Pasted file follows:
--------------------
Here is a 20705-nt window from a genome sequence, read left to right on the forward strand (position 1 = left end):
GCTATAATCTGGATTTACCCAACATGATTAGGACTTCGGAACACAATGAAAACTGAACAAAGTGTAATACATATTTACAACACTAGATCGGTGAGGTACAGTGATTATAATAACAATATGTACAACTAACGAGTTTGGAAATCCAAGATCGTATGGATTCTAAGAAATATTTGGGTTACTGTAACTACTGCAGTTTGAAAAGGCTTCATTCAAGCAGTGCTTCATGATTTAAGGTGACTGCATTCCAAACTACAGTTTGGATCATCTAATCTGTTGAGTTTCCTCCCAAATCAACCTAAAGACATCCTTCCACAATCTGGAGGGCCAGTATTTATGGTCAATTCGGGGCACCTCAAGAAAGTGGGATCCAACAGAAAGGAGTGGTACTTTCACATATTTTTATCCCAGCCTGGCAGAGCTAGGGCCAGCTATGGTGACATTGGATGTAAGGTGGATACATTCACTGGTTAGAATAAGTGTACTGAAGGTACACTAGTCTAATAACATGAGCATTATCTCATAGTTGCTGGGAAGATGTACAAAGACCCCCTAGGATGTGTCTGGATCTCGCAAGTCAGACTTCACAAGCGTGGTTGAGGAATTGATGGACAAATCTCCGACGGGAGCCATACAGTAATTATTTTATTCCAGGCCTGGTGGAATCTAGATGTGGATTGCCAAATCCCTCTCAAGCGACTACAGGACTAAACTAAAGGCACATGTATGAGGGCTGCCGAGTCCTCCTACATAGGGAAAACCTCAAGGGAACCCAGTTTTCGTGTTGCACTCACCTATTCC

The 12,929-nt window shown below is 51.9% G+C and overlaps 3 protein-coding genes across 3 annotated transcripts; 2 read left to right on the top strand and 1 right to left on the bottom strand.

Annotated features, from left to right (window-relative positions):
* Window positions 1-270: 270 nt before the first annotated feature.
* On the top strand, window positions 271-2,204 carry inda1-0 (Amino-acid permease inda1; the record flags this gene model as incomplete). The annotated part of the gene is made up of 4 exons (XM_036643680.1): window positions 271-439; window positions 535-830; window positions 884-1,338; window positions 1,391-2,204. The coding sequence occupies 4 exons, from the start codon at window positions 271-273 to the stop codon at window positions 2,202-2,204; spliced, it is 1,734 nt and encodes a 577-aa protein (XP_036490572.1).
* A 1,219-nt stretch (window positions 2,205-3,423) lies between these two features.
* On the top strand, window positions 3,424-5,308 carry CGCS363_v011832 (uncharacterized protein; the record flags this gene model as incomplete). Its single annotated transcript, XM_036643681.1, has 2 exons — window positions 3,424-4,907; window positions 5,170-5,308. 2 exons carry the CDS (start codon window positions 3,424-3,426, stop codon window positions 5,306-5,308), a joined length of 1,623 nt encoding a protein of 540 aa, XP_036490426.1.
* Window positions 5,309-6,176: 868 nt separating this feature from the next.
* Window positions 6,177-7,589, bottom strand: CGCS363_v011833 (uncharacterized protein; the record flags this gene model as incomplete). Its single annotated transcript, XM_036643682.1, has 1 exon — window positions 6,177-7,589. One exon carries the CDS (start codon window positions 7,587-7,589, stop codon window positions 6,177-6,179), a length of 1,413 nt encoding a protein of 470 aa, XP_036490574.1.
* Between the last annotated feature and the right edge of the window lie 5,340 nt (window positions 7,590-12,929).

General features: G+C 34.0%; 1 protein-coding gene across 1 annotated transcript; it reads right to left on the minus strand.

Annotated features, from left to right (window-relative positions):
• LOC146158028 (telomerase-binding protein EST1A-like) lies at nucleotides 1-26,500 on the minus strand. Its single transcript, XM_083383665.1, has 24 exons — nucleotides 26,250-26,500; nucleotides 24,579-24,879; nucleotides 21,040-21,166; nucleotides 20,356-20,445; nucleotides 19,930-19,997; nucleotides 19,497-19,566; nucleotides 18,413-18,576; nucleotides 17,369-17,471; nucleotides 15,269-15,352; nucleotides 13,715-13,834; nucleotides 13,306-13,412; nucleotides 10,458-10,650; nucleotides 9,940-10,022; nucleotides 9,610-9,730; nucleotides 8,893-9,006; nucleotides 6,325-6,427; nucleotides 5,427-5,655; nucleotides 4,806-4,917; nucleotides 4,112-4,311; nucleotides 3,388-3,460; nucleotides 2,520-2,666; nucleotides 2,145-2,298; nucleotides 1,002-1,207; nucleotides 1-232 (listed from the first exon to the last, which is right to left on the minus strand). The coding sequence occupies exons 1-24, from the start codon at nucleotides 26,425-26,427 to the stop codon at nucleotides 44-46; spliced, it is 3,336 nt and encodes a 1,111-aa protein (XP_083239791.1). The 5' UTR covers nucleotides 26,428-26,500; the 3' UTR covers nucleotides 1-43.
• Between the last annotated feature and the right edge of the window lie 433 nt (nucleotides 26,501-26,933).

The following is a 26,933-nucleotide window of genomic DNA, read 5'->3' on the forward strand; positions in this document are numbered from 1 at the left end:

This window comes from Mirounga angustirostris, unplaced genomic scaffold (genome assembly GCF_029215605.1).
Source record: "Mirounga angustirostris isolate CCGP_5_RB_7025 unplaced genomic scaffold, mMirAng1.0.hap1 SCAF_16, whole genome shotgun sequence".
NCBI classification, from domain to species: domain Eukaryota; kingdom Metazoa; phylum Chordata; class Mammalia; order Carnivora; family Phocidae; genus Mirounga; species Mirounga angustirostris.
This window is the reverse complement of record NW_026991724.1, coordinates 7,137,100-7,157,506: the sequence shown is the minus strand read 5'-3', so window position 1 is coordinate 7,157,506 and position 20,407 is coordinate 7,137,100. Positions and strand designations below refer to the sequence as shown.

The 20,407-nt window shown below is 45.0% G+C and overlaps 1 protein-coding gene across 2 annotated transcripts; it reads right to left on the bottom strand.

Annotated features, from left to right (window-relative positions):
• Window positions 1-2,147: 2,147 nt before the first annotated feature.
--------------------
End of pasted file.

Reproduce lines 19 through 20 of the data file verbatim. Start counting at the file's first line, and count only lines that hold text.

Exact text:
NCBI classification, from domain to species: domain Eukaryota; kingdom Metazoa; phylum Chordata; class Mammalia; order Carnivora; family Phocidae; genus Mirounga; species Mirounga angustirostris.
This window is the reverse complement of record NW_026991724.1, coordinates 7,137,100-7,157,506: the sequence shown is the minus strand read 5'-3', so window position 1 is coordinate 7,157,506 and position 20,407 is coordinate 7,137,100. Positions and strand designations below refer to the sequence as shown.